Threading way through poverty
With help from Weaving into Happiness programme, more of China's Miao women are able to earn their own livelihood with embroidery
BEIJING Ms Huang Xijiu received her first bank statement last month. It showed a deposit of 4,800 yuan (S$990), well above the 3,000 yuan annual per capita income in her village. That was for two months' work, stitching traditional Miao embroidery.
Ms Huang, 53, was overjoyed.
She said: "I'd rather do this than feed pigs and chickens. I feel proud of myself."
She picked up sewing as a girl from her mother in Jidao village, in China's Guizhou province.
She soon mastered various embroidery methods, winning two competitions in Kaili, the prefecture seat.
Like many Miao women, Ms Huang viewed embroidery as a way to record life and decorate festive occasions - never as a bread-winning skill. Many Miao women have left the village to make a living in China's cities.
But Ms Huang lacks the ability to develop herself, as well as access to financial services.
"Many of us can barely read or write, so we have no idea how to commercialise our cultural heritage," she said.
Ethnic minority women in China are disproportionately disadvantaged by poverty.
"They need targeted measures to be lifted out of poverty. That's why we, with the China Soong Ching Ling Foundation (CSCLF), introduced the Weaving into Happiness programme," said Ms Agi Veres, the country director of the UN Development Programme (UNDP) in China.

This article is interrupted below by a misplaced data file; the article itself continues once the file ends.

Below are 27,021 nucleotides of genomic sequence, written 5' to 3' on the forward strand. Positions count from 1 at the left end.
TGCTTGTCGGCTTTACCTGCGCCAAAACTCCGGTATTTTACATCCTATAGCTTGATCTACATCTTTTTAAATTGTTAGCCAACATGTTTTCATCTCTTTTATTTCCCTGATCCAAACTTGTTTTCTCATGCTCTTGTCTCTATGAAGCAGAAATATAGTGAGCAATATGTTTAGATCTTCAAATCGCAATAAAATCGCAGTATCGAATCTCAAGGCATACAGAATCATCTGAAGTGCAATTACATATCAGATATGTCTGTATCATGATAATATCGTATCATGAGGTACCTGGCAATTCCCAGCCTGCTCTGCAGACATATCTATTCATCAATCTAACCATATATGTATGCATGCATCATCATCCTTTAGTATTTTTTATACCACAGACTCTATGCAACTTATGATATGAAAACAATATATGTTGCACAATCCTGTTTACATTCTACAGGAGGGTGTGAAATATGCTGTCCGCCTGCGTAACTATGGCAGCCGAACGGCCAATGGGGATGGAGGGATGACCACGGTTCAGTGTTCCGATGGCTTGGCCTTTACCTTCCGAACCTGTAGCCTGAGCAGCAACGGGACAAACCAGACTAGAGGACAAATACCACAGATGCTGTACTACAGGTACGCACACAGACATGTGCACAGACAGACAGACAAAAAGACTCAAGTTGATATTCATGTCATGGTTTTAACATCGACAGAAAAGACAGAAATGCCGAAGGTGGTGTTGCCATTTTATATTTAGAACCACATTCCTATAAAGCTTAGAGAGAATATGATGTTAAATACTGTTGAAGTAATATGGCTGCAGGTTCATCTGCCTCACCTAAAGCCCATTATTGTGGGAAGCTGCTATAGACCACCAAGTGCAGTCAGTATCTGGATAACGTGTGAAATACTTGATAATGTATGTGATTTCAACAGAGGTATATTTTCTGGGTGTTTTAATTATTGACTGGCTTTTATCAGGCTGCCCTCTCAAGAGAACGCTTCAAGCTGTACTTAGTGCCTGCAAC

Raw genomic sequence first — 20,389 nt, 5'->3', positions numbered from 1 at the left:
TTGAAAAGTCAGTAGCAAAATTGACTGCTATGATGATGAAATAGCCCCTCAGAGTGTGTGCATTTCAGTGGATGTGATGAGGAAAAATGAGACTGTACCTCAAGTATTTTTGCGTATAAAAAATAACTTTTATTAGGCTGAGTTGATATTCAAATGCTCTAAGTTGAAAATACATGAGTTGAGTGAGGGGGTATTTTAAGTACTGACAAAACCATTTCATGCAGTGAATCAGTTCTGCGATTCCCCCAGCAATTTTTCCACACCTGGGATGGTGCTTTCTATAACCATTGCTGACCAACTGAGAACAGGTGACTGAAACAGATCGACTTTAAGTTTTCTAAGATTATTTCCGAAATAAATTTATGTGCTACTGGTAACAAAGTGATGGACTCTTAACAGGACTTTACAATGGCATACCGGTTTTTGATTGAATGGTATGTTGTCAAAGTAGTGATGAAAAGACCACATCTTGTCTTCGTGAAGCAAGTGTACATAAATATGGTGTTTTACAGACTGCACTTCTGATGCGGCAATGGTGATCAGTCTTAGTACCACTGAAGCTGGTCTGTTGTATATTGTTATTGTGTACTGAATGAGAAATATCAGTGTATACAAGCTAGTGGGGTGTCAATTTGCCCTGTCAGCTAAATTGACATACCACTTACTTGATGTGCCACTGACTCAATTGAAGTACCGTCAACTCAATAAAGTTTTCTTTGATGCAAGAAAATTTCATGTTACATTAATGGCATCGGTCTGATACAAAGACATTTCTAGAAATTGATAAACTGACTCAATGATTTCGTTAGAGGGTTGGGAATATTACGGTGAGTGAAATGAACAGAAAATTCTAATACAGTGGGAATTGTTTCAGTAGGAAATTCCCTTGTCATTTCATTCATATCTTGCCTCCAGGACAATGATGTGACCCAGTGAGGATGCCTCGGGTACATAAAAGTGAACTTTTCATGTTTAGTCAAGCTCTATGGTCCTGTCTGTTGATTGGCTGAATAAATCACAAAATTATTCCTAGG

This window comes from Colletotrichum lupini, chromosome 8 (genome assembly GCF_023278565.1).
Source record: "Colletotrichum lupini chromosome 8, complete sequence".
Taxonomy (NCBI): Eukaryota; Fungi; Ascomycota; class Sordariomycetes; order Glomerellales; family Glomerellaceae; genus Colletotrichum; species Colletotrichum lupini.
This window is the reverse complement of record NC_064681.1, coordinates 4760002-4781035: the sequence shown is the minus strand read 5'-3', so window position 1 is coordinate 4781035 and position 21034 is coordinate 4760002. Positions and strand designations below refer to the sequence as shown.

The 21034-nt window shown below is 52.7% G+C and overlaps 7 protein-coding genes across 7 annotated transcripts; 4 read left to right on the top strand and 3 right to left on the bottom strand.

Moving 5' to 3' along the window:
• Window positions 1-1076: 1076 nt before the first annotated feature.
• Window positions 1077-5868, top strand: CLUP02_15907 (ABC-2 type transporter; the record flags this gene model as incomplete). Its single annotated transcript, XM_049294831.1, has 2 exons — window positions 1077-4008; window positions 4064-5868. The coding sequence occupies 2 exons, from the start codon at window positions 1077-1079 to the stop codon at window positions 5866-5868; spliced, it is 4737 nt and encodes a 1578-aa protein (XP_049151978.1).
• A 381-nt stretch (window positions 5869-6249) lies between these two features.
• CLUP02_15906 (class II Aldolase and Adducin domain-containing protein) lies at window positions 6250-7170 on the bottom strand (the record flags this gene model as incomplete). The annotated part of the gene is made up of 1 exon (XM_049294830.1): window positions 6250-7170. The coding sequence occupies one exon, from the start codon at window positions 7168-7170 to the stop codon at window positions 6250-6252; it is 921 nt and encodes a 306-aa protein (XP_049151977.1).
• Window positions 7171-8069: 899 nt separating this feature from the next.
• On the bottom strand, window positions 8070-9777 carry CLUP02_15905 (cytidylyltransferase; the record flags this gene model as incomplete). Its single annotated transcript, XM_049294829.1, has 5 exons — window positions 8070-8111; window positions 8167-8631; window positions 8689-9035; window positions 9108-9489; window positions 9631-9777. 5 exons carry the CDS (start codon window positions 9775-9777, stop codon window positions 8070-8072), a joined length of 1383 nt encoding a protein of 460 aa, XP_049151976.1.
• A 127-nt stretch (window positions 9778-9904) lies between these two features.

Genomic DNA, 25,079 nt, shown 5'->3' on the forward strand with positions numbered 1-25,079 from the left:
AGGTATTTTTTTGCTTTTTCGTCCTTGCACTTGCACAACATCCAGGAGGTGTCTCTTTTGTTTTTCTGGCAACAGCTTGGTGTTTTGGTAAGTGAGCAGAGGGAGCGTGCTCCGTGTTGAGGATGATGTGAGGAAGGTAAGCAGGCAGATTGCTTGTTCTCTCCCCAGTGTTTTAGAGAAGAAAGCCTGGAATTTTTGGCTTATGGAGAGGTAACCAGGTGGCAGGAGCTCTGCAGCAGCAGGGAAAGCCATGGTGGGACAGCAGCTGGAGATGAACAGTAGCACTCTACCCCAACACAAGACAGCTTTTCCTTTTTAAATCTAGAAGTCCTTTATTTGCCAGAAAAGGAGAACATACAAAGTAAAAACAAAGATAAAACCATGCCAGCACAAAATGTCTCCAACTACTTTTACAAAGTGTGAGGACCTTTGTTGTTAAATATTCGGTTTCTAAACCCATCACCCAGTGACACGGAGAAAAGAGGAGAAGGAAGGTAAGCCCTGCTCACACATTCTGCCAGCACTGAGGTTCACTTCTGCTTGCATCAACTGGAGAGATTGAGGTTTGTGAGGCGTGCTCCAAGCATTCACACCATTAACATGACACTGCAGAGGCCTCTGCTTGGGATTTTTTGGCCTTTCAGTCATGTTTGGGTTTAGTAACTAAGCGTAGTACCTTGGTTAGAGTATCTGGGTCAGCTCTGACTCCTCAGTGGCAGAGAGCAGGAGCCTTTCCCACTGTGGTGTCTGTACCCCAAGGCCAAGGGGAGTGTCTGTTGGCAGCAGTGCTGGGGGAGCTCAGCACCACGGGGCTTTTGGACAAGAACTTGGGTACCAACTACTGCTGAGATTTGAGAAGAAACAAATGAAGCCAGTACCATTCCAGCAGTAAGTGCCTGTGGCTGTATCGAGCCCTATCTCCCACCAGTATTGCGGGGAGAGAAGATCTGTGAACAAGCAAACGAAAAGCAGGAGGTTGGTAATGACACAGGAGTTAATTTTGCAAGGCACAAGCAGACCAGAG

"It empowers Miao women to use their embroidery skills so they can make their own livelihoods and opportunities and preserve their culture."
Started last year, the programme invited a Miao embroidery master to test the skills of the Miao women and pay them according to each sewing assignment.
The first workshop had fewer than 20 women and the few who finished the assignment with their best efforts got 200 yuan, but most received nothing.
"The second time, almost every woman joined the programme," said Ms Huang while sewing with two needles - one leading a thread to and from loops, and the other back-stitching.
The double-needle stitch had been disappearing in the village, but the programme revived it.
The programme has organised three workshops over seven months and 46 out of 60 women have become skilled seamstresses. UNDP and CSCLF also trained them in business, helping them win orders from fashion brands.
Ms Chen Qin, 36, served as a village doctor for many years. Last year, she started a microbusiness collecting handmade ornaments and embroidery to sell online to raise living standards.
A lack of business acumen and management experience held the venture back. So when Weaving into Happiness arrived in Jidao, Ms Chen encouraged other Miao women to join.
"Miao women mainly work around the home. So earning money through embroidery was quite beyond their imagination," said Ms Chen.
She also runs her family guesthouse, which provides chances to connect with others interested in cultural preservation and sustainable village development.
Ms Chen's annual earnings have risen fivefold over the last two years to 100,000 yuan, but her greatest satisfaction comes from seeing villagers create opportunities for themselves - and even some young women returning to learn embroidery.
"This way, young mothers can stay with their children," Ms Chen said.
The programme will run for three years in its first phase, and has expanded to workshops in neighbouring Maomaohe village.
Ms Chen said: "(The Miao) are also good at singing. We should make use of what we have to develop the village.
"We'd like to encourage more ethnic minority women to join us and shake off poverty." - XINHUA